The CARES Act allows for coronavirus-related distributions from retirement accounts between Jan. 1, 2020 and Dec. 31, 2020, provided the distributed amounts were no more than $100,000 or 100% of your vested account balance. The Act essentially waives the 10 percent early withdrawal penalty. Furthermore, the Act allowed for these distributions to be repaid at any time over three years to avoid income taxes on the distribution. The IRS recently posted a questions and answers section on their website that provides some clarification on how the IRS is handling tax issues related to the CARES Act; however, “official guidance” has not been released.
As is stands right now, it appears the IRS is taking a limited-scope interpretation of this provision of the law. For a distribution of up to $100,000 to qualify as a coronavirus-related distribution, one of the following must apply:
♦ You, your spouse, or dependent is diagnosed with the COVID-19 by a CDC-approved test.
♦ You experience adverse financial consequences as a result of being quarantined, furloughed, or laid off, or by having reduced work hours.
♦ You experience adverse financial consequences as a result of being unable to work due to lack of childcare because of COVID-19.
♦ You experience adverse financial consequences as a result of closing or reducing hours of a business that you own or operate due to COVID-19.
Based on the wording, I believe adverse financial consequences that are a result of other factors, although related to the coronavirus (i.e. stock market downturn, economic contraction, lack of liquidity, etc.), are not currently being considered as qualifications for a coronavirus-related distribution. Unless you fall within one of the categories listed, I suggest waiting to take coronavirus-related distributions until further guidance is provided or qualifying factors are extended.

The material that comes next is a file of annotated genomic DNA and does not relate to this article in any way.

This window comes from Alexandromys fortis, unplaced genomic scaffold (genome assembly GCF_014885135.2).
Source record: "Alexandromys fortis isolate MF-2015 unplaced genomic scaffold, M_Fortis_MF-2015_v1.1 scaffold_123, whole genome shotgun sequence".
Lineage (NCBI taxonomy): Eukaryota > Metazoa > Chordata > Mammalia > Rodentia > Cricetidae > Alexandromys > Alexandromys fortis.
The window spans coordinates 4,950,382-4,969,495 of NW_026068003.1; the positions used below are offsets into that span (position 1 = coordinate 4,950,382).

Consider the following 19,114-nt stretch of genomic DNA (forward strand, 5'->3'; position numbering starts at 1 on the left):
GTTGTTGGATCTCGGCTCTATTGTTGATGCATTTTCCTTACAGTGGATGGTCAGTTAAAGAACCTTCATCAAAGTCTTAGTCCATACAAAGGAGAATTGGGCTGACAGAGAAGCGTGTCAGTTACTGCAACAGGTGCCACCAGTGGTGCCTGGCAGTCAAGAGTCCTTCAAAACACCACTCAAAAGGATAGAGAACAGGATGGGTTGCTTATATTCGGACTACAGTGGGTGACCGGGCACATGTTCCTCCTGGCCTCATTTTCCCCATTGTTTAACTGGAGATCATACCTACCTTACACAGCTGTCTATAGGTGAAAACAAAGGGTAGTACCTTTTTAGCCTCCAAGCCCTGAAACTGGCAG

Per the IRS, “Taxes on coronavirus related distributions are paid ratably over a three-year period, starting with the year in which you receive your distribution.” The account custodians that I work with have indicated they are not reporting distributions any differently on your 1099-R. Currently, it is up to you and your tax preparer to designate distributions as coronavirus related. You will use Form 8915-E (which is expected to be available by the end of the year) to report repayment of coronavirus-related distributions and to determine the amount of income to include from these distributions.
The recent IRS posting indicates the repayment window begins the date the distribution is received. I assume this means the tax year the distribution is received, so if you received the funds from a coronavirus-related distribution on June 1, 2020, you would have to pay it back by Dec. 31, 2022. Since you are paying the tax ratably over the period you held the funds out, if you waited until 2022 to pay the money back, you would have to file amended returns for 2020 and 2021 to receive refunds for the taxes paid on distributions during each of those years. Your 2022 return wouldn’t be filed until 2023, so you would not report the income from the distribution in that year.
While this helps clear up many questions, there is still some grey area out there. I suggest speaking with your CPA or tax adviser for further guidance. I will keep you updated and informed as I know more.